Instructors/FacultyFY20: 38 (FY15: +3%)19 (flat)11 (+4%)
Student & Academic AffairsFY20: 266 (FY15: -20%)139 (-6%)116 (-4%)
ManagementFY20: 386 (FY15: -16%)79 (-9%)39 (+6%)
Business & FinancialFY20: 605 (FY15: +51%)63 (-7%)41 (-10%)
Sales & RelatedFY20: 1,015 (FY15: -39%)3,839 (+23%)2,177 (+47%)
Office & AdministrativeFY20: 1,434 (FY15: +161%)55 (+16%)32 (+25%)

Table 1.
Source: Eduventures analysis of IPEDS data. 12-month unduplicated student headcount. Full-time and part-time staff.

 

With the exception of “sales,” the online giants enroll more students per staff member across all staff types—from twice to more than 20 times as many.

For all three groups of schools, instructors are by far the most common type of employee. The student-to-instructor ratio at the online giants (38:1) is double that of the largest publics and nearly four-times the ratio of the largest privates. The online giants are not messing with these fundamentals: all three groups reported little instructor ratio movement over time.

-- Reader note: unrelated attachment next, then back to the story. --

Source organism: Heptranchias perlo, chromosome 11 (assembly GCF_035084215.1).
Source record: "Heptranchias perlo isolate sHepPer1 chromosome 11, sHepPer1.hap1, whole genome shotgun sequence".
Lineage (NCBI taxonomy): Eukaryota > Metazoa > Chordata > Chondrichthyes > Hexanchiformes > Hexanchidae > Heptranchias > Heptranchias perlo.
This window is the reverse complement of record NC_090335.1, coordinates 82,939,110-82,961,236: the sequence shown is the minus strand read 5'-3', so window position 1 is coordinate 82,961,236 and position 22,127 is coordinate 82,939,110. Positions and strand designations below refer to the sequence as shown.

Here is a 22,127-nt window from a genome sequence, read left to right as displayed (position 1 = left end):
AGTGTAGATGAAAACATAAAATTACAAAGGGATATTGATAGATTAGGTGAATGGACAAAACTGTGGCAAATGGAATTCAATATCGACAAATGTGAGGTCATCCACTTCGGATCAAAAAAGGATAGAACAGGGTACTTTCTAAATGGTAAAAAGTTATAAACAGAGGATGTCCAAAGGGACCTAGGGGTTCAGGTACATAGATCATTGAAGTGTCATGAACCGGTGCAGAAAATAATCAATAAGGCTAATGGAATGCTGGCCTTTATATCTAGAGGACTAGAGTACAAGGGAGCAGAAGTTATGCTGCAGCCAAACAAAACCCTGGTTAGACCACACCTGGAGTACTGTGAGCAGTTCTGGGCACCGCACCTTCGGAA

But the giants are trying to mitigate that much-higher-than-average instructor ratio by investing in more student/academic affairs staff, taking that per-student ratio down to 1.9 compared to the largest publics: the narrowest ratio of the six staff types in Table 1.

Additional management headcount may be an attempt to figure out how new processes and technology can improve quality and lower costs, but hiring more people appears a prerequisite. Yet even with the increased management headcount the largest publics employ nearly five times the number of managers per student retained by the online giants.

To a much greater extent than large publics and privates, the online giants are paying for student support and management investment by slashing business, finance, and administrative staff.

The Bottom Line